Descriptions Of England
Descriptions of England When countries face financial challenges, there can be a period of self reflection in those nations. This isn’t any less true than in England. England is the most important a part of the…
Descriptions of England
When international locations face economic challenges, there can be a interval of self reflection in these countries. This is not any less true than in England. England is the largest a part of the island of Britain. In recent times it has change into a nation with something of an identification disaster. For instance the opposite nations of the Union – Wales, Scotland and Northern Eire have sturdy cultural symbols that are lacking in England. Many English people are not sure whether or not to describe themselves as ‘English’ or ‘British’. It appears as though the English don’t have any national identification. The British are residents of the UK – the United Kingdom of Nice Britain and Northern Eire.
Due to this fact in this article I determined to provide three descriptions of England from three very completely different writers. There are many descriptions of England in poetry, drama, novels etc. Some are flattering, some are damaging. However because of the current circumstances I decided to include The following three fantastic examples of descriptions of England.
1. The words of John of Gaunt in Shakespeare’s play ‘Richard II’
The next words are spoken by John of Gaunt. Gaunt was the first Duke of Lancaster and a member of the Home of Plantagenet. The name Gaunt comes from his birthplace, Ghent which is in Belgium: ‘Ghent’ turned ‘Gaunt’ in English. Gaunt was uncle to Richard II. Richard II’s reign had triggered many problems in England and Gaunt had come to assist him. The speech is made while Gaunt waits to fulfill Richard with the Duke of York at Ely Home.
I like this very much because it conveys the essence of England as a mixture of magnificence and strength.
SHAKESPEARE: KING RICHARD II, ACT 2 SCENE 1
This royal throne of kings, this sceptred isle
This earth of majesty, this seat of Mars
This other Eden, demi-paradise
This fortress built by Nature for herself
Against infection and the hand of conflict
This completely happy breed of men, this little world
This precious stone set within the silver sea
Which serves it in the office of a wall
Or as a moat defensive to a house
Towards the envy of less happier lands
This blessed plot, this earth, this realm, this England.
2. ‘England My England’
‘England My England’ was written by William Ernest Henley (August 23, 1849 – July eleven, 1903). Henley was an English poet, journalist and critic. Henley was born in Gloucester, England and educated on the Crypt Grammar College. During his life he suffered from a sequence of horrible illnesses including tuberculosis as a toddler and spent interval in hospital.
England My England
What have I accomplished for you,
England, my England
What is there I wouldn’t do,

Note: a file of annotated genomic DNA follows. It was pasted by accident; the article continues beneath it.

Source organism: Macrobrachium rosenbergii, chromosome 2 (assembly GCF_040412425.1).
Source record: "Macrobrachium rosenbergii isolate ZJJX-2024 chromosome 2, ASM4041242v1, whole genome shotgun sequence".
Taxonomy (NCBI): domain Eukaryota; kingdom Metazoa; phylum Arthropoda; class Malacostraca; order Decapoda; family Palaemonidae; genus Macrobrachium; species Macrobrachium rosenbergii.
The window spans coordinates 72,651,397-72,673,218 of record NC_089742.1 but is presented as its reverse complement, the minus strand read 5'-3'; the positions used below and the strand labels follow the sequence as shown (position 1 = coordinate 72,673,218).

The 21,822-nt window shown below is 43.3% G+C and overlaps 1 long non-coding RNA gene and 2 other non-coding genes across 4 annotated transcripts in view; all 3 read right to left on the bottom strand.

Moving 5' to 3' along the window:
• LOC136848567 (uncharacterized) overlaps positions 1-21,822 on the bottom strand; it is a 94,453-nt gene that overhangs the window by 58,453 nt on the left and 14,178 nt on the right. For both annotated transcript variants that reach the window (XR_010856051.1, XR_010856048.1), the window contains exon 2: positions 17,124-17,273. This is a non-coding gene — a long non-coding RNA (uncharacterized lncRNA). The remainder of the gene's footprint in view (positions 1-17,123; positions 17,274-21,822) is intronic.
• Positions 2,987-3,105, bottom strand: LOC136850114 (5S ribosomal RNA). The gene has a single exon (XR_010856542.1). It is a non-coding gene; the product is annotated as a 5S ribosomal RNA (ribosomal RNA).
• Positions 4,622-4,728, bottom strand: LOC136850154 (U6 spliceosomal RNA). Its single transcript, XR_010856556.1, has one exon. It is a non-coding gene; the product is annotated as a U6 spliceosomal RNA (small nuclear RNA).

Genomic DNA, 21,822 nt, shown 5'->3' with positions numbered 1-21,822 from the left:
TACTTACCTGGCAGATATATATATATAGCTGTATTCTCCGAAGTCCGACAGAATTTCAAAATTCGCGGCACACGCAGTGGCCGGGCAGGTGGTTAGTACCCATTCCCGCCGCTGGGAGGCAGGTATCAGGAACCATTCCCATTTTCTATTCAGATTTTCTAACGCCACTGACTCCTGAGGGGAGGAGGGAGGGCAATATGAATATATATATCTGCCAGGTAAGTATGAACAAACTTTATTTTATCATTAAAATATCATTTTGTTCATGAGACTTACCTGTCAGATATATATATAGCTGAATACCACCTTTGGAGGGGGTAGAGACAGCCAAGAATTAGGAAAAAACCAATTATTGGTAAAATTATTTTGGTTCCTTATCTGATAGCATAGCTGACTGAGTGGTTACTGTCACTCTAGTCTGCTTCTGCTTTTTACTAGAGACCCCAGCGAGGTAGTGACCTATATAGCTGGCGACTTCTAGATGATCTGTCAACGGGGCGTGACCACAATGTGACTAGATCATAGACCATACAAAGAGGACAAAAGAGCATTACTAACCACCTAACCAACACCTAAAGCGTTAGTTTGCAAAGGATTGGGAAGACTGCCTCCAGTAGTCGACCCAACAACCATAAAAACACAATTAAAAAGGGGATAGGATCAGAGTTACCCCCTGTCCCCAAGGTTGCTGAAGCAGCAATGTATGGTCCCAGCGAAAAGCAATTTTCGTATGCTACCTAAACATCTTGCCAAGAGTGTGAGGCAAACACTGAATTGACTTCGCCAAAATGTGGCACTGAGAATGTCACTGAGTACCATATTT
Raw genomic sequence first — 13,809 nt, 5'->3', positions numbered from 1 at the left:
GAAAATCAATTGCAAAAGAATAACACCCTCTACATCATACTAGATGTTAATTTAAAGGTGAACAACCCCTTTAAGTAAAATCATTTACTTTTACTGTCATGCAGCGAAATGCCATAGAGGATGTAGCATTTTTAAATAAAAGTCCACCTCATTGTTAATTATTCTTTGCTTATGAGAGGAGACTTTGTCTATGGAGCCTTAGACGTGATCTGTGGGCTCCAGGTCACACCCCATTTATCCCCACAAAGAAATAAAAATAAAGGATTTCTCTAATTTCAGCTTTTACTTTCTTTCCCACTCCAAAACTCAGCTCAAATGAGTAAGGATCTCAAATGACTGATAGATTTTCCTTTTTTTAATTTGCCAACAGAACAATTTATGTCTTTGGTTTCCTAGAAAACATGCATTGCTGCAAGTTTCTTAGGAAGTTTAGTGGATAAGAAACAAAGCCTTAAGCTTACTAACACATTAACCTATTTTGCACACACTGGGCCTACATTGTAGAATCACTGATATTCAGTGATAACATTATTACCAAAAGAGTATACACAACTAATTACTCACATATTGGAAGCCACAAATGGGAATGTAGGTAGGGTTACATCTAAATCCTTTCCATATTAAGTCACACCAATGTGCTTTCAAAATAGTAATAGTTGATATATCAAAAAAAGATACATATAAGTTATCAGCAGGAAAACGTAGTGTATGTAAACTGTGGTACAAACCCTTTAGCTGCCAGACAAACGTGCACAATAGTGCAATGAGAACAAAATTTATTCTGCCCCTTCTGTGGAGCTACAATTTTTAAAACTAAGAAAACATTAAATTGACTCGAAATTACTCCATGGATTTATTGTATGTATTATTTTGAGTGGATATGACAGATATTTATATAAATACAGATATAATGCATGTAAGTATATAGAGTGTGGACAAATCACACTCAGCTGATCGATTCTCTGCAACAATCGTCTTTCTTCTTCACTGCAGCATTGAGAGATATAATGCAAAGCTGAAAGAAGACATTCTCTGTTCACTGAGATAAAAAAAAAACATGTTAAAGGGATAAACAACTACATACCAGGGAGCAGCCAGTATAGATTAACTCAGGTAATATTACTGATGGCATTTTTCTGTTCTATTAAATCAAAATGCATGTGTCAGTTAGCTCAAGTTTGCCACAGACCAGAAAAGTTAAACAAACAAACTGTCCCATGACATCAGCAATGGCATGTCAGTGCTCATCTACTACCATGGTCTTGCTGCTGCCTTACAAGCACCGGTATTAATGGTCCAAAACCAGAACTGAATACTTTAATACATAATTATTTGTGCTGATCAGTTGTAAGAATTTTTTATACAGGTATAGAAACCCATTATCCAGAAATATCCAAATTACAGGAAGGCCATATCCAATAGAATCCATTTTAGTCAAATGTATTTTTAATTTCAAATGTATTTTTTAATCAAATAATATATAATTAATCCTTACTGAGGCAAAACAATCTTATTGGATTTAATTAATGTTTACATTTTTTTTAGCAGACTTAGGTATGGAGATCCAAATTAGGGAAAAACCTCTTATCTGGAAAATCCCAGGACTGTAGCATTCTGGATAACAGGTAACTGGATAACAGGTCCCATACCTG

Together with your glorious eyes austere,
As the Lord were walking close to,
Whispering terrible things and pricey
Because the Track on your bugles blown,
Round the world in your bugles blown!
The place shall the watchful sun,
Match the master-work you’ve got performed,
England, my own
When shall he rejoice agen
Such a breed of mighty men
As come forward, one to 10,
Down the years in your bugles blown
Ever the faith groene stone island jas endures,
‘Take and break us: we’re yours,
Life is sweet, and joy runs high
Between English earth and sky:
Loss of life is demise; but we shall die
To the Track on your bugles blown,
To the stars on your bugles blown!’
They name you proud and onerous,
England, my England:
You with worlds to watch and ward,
England, my very own!
You whose mail’d hand keeps the keys
Of such teeming destinies,
You would know nor dread nor ease
Were the Music on your bugles blown,
Spherical the Pit in your bugles blown!
Mother of Ships whose may,
England, my England,
Is the fierce previous Sea’s delight,
England, my own,
Chosen daughter of the Lord,
Partner-in-Chief of the historic Sword,
There ‘s the menace of the Phrase
In the Track on your bugles blown,
Out of heaven in your bugles blown!
by William Ernest Henley
3. William Blake – England
The following poem was written by William Blake 1804. Blake was a painter, poet and printmaker. It is interesting from a theological standpoint, reflecting the strange English sect ‘The new Jerusalem Church” which believed among other things that the ‘Holy metropolis’ described within the E-book of Revelation to be England and that Jesus visited England. It is this last concept that is reflected within the poem.
Regardless of its theological leanings the poem is highly regarded in England the place it is normally sung to a tune composed by C. Hubert H. Parry in 1916.
The poem is included here due to its famous descriptions of England.
And did these feet in historic time
Walk upon England’s mountains inexperienced
And was the holy Lamb of God
On England’s pleasant pastures seen
And did the Countenance Divine
Shine forth upon our clouded hills
And was Jerusalem builded right here
Among these darkish Satanic mills
Deliver me my bow of burning gold!
Carry me my arrows of desire!
Convey me my spear! O clouds unfold!
Bring me my chariot of fireplace!
I can’t stop from mental combat,
Nor shall my sword sleep in my hand
Until now we have built Jerusalem
In England’s inexperienced and pleasant land.
Go to the website of the coolest Englishman on the plant for extra descriptions of England The positioning additionally consists of an outline of some well-known English people, English news and will include articles on the English psyche.
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